Was there a defining moment in your life where you knew you wanted to pursue a career working with exotic animals?

I grew up in a nature-orientated family that spent a lot of time travelling, which exposed me to exotic animals and unique environments. However the defining moment was when I went to Peru with Field Projects International on a field research course in the Amazon. The days were long and full of extraordinary experiences, research methodology, and amazing wildlife. It was on the 60 meter watchtower photographing the mammals and bird foraging in the canopy at twilight that I knew that this is what I wanted to do.

Who has been your biggest inspiration?

As a child I was a complete fan of Steve Irwin, Jeff Corwin and Nigel Marven. But through one of my college roommates and best friend, Mick Mittermeier, I had the privilege of meeting his father Dr. Russell Mittermeier who is the President of conservation International and is the coolest person I have ever met.

What does wildlife conservation mean to you? Why is it so important?

Wildlife conservation means the protection of ecosystems and the animals within them, especially the non-cute and fluffy ones. All animals are important, but I like to raise awareness for reptiles and invertebrates, even though they may not be the most photogenic or loved.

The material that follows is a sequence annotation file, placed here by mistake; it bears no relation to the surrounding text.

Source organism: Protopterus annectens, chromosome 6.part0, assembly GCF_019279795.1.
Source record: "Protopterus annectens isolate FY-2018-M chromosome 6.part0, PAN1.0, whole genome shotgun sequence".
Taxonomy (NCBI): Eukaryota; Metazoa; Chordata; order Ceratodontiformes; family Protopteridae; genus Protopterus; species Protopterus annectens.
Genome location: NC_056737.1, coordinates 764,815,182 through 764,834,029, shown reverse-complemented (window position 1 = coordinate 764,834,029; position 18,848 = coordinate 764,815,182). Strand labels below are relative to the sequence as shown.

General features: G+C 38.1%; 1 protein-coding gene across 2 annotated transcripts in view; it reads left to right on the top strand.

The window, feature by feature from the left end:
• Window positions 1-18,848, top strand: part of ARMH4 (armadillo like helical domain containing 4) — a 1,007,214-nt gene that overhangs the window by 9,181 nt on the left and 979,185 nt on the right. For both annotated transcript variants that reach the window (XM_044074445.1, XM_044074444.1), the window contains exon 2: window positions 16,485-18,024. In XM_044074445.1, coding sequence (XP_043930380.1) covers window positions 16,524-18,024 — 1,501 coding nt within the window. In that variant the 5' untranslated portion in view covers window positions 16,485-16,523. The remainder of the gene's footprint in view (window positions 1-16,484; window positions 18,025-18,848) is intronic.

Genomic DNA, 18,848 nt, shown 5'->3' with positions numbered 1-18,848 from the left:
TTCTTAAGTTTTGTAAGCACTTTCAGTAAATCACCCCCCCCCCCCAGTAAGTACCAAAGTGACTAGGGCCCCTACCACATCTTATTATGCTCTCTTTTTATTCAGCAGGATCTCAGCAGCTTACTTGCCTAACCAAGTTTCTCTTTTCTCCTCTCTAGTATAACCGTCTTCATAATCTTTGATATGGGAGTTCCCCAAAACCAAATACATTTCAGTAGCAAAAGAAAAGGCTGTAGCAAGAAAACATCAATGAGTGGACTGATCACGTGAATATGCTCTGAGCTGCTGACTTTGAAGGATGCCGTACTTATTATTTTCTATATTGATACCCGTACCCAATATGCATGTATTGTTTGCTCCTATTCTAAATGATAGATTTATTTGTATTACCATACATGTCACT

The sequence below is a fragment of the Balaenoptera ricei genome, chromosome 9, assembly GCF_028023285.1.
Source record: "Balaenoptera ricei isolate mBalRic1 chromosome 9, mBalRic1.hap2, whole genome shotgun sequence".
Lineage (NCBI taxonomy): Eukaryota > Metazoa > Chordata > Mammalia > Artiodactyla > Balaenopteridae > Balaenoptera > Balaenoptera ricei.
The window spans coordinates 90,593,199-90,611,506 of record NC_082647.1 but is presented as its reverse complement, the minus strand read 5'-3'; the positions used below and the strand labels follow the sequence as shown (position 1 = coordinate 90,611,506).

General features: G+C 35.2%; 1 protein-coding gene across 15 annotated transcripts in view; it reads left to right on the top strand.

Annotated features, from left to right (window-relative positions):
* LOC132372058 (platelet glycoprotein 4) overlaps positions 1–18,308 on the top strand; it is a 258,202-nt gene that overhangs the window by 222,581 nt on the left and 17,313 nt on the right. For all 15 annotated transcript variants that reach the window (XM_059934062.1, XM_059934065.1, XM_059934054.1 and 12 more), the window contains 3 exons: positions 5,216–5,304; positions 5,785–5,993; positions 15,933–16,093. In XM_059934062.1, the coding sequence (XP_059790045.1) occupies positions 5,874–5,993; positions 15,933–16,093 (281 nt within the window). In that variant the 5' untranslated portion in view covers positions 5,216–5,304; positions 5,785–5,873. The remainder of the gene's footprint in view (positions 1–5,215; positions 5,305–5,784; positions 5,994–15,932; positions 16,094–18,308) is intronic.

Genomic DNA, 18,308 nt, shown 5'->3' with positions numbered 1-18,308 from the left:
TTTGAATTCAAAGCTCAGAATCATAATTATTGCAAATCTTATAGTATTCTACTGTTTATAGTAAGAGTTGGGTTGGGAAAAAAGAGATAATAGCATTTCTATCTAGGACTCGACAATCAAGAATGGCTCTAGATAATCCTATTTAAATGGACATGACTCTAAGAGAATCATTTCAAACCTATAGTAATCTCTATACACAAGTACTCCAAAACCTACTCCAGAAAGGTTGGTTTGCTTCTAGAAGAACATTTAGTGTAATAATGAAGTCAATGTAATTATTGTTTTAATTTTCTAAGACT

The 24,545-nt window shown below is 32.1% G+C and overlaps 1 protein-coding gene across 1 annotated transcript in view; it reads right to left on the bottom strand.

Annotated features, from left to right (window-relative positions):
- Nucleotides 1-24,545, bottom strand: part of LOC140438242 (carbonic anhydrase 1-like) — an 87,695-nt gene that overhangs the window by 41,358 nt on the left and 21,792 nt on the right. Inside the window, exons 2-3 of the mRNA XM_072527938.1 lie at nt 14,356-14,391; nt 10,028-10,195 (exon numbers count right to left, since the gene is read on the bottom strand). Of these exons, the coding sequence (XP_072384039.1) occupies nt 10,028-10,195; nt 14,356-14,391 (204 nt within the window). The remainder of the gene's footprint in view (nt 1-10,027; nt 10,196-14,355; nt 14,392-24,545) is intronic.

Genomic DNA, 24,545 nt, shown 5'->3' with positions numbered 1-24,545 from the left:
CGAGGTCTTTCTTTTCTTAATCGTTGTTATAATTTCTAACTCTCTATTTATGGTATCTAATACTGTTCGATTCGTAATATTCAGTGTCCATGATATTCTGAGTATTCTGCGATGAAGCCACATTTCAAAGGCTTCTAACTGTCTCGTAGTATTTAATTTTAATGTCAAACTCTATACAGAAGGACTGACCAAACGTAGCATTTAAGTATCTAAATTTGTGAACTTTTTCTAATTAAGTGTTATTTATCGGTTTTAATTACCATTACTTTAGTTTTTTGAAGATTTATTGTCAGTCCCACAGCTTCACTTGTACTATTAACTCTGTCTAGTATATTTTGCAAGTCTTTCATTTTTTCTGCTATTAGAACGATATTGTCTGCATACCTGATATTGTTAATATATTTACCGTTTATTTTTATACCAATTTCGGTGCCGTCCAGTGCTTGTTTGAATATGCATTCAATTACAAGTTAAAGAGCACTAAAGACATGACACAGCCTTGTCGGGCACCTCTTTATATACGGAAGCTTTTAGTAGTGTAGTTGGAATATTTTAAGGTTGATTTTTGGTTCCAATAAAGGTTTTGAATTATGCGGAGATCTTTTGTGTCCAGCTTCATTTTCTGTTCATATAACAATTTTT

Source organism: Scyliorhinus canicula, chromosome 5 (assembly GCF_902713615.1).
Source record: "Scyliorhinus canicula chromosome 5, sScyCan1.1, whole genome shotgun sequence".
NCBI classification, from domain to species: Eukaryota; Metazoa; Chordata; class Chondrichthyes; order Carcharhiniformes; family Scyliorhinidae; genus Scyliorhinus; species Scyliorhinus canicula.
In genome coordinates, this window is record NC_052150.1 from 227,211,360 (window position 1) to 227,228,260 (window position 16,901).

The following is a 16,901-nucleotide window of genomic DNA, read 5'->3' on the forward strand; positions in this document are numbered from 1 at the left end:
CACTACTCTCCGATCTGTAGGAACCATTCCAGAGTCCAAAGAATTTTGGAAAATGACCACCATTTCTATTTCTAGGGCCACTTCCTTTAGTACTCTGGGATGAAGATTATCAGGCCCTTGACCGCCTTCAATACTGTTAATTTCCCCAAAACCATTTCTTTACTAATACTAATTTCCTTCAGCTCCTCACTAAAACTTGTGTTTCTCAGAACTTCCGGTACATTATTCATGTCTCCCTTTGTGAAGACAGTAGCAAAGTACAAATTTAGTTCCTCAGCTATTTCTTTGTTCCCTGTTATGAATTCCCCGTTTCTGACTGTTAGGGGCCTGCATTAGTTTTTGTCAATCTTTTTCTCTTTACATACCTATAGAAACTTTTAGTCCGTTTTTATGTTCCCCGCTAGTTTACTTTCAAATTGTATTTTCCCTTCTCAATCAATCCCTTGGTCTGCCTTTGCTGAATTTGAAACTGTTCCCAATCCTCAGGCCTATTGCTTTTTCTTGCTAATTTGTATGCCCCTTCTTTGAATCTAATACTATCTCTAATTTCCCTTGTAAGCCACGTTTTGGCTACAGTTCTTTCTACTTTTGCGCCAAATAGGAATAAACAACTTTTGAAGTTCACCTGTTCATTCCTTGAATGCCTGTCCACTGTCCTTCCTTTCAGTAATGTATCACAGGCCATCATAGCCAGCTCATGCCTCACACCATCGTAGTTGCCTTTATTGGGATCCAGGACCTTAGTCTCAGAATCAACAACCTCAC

In your opinion, what poses the largest threat to conservation?

Unfortunately I believe that the human desire for material goods and consumption will continue to degrade our planet.

What kind of messages do you aim to get across in your environmental education? And how do you get them across?

Although I love teaching everyone about ecology, my passion is to take people with a fear or lack of understanding for snakes, spiders and other misunderstood animals and turn it into genuine love and appreciation. I struggled with learning differences as a child but was fortunate enough to go to Denver Academy and through their patience, trust building and focus, I am now able to bring those skills to all the people I work with.

What’s the best part about your job?